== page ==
(1 μg/m3, level 1, 1 ng total, 1 pg/s, 100 hr) Spirit rope can hold 2 kN per cm2 cross section, making it twice as strong as conjured rope. It extends by 1% of its original length per 100 N/cm2. It is more springy than hemp rope, but not too springy. Its elasticity makes it less likely to snap, so it is good for climbing. It has the further advantage of being weather-proof and chemicaly inert. Its drawbacks are that it is slippery and heavy. It ties good knots with itself, but you must wear gloves made of spirit matter to grip it properly. A 10-m length of 2-kN test spirit rope weighs 10 N on a planet with magical attraction 10 kN/μg. Unlike conjured rope, spirit rope gets thinner when it stretches.
A magical device is something that generates a temporary magical effect. A luminous stone is a magical device. The light it produces grows dimmer with time. A diamond sparkling in the maeon wind is not a magical device. It will always sparkle in the maeon wind. An adamantine sword with a coating of spirit stone to protect its edges is not a magical device.
Many of the spells we list below create magical devices. Luminous Stones creates a shining stone. Hot Stones creates a heat-producing stone. The Thaumaturgical Forge allows a wizard to make magical capsules. At the heart of a capsule is a network of gold threads. A well-known capsule is the thunder-egg, which generates a Lightening Ball. A capsule produces its magical effect only once. Its activity is fueled by the spells cast upon its mechanism at the time of its creation. Their mechanisms can be re-cycled if they survive their single use, which is unlikely for a Thunder Egg, but likely for a Surrounding Sponge Egg. A magical devices can contain multiple capsules that are used one after the other until all are exhausted. A Wand of Lightening is such a device, with ten Targeted Lightening charges. A capsule that generates an M'th level spell costs what a wizard would charge to cast the same spell twice in person, plus the cost a Thaumaturgical Forge spell, which is difficulty three. A thunder-egg is around 150 gp (double the 63 gp for a Lightening Ball spell, plus 25 gp for Thaumaturgical Forge). A Wand of Lightening is around 3000 gp.
The Animation I to V spells create animated machines all the way up to intelligent creatures. The use of these spells requires a laboratory and an weeks or months of work by the wizard or his adjutants. But the homunculi wizards make and train as their companions have the potential to last for hundreds of years.
Another class of magical device is the magical amplifier. A magical amplifier is a device that is activated by the casting of a particular spell upon its mechanism. When this activating spell is cast, the amplifier creates a magical effect that would be more difficult to produce directly with a spell. For example, a 1-5 Vacuum Thruster Amplifier receives a first-level version of the Vacuum Thruster spell and creates the effect of the fifth-level Vacuum Thruster II spell. Magical amplifiers tend to use plenty of mithril, at a cost of $1k/g, long-life conjured matter, spirit matter, and gold thread. Some stop working after a year, others might work for a thousand years, although wizards have not been around that long. They are time-consuming to make, and require many spells to be cast in their construction. A ten-year M-N amlifier costs 10 × (M − N)2 × PM, where PM is the cost of an M'th level effect and N is the level of the spell that must be cast. The 1-5 Vacuum Thruster Amplifier costs 10 × 42 × $6.3k = $1M. A magical amplifier with a hundred-year working life cost three times as much.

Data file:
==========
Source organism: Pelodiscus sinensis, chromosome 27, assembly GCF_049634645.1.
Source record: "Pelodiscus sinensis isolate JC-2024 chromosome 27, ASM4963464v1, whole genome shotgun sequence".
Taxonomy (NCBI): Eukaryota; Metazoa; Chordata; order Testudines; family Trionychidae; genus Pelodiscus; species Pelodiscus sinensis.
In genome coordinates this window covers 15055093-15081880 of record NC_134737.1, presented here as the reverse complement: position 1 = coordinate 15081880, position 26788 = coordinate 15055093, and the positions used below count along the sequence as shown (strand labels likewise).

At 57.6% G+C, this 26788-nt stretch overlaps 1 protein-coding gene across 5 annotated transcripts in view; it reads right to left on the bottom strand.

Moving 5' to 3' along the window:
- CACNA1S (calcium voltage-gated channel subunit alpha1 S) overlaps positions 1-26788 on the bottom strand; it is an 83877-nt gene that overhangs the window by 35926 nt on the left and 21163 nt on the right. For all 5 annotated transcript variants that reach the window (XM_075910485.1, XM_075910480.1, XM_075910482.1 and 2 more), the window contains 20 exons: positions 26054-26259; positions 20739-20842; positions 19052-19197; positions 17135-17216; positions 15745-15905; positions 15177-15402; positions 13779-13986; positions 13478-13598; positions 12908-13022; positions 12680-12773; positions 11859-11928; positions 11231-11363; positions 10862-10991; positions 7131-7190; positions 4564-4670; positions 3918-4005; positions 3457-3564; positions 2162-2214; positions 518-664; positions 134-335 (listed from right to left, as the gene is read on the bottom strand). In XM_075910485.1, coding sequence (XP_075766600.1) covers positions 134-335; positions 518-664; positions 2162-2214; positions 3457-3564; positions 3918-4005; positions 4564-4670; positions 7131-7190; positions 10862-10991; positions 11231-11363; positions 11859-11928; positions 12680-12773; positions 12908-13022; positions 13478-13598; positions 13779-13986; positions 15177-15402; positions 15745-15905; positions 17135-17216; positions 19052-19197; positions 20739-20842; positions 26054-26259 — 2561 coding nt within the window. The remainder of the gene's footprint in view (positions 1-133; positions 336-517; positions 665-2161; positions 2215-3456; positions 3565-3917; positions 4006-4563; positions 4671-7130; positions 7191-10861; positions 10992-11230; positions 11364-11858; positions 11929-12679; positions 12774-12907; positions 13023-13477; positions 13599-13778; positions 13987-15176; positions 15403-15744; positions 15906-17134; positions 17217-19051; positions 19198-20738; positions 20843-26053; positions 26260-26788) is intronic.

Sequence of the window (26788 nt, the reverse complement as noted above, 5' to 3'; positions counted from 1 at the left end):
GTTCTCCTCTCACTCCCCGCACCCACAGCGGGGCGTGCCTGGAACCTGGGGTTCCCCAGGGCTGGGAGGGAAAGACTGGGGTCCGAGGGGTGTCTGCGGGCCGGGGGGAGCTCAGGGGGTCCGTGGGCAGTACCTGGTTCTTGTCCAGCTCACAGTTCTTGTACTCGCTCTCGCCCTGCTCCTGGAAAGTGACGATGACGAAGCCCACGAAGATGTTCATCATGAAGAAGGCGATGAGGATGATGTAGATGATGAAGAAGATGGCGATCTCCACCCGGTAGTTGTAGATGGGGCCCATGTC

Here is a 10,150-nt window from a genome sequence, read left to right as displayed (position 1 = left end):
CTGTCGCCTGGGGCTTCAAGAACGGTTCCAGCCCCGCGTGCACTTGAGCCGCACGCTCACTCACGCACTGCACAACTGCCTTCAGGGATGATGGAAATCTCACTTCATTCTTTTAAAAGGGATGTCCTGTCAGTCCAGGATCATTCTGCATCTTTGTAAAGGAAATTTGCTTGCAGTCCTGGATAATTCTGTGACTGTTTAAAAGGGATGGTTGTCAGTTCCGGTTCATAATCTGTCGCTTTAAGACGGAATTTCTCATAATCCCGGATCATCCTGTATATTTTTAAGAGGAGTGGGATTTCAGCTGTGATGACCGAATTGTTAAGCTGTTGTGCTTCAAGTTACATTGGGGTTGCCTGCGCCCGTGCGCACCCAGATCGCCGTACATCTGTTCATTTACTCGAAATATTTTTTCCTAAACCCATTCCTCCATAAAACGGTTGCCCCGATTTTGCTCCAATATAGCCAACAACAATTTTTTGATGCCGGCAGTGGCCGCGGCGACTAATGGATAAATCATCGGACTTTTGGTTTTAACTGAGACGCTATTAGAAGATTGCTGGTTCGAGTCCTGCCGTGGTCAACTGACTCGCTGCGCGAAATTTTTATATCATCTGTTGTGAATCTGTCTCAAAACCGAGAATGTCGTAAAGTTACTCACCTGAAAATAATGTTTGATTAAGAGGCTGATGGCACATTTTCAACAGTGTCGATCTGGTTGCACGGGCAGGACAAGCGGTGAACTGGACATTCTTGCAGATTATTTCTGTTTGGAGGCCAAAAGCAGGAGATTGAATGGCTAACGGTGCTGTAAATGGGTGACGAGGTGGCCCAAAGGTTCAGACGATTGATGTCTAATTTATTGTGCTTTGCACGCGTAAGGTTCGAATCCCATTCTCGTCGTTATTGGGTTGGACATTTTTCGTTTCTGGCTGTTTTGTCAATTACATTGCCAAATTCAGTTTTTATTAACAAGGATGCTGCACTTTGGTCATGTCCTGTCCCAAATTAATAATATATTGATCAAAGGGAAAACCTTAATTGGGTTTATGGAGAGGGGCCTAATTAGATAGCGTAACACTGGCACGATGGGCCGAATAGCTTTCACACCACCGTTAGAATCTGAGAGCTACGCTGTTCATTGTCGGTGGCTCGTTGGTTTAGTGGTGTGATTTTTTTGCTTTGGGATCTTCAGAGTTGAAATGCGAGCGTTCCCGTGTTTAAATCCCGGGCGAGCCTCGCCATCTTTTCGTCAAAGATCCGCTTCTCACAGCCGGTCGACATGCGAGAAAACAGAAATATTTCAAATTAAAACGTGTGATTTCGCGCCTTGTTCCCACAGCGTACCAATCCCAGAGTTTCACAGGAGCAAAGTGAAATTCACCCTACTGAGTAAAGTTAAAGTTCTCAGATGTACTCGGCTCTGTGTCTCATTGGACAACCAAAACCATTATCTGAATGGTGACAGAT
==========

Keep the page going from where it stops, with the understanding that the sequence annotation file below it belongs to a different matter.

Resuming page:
Magical amplifiers are worth purchasing if an organization wants to do the same job over and over again for years. A 1-5 amplifier that generates a fifth-level luminous stone effect with a first-level activation spell. The amplifier costs the same as 160 fifth-level spells, but it lasts for 10 years and can be used roughly ten thousand times. With care, the organization can get ten thousand fifth-level spell effects for the price of ten thousand first-level spells cast by wizards, which comes to $11M ($10M for the spells and $1M for the amplifier), or $1.1k per spell. This compares well to the $6.3k it would cost to pay for one fifth-level spells cast by a wizard. Magical amplifiers are popular among novice wizards because they allow second-level spells, such as Surrounding Sponge, to be cast be the novice wizard. A Wand of Surrounding Sponge is a 1-2 amplifier that costs only $16k, and allows a first-level wizard to generate a useful spell that she would otherwise have to wait until third level to cast.
Another type of magical device is the magical generator. A magical generator is a device upon which a spell has been cast, and within which it continues to act, for weeks, years, or decades, depending upon the generator. Magical amplifiers accept a low-level spell and generate a higher-level effect. Magical generators accept one or more high-level spell and generate a low-level effect a many times. In twenty-fifth century Clarus, the cost of creating luminous stones with a magical generator is roughly double the cost of doing the same with a magical amplifier and a wizard to cast the spells.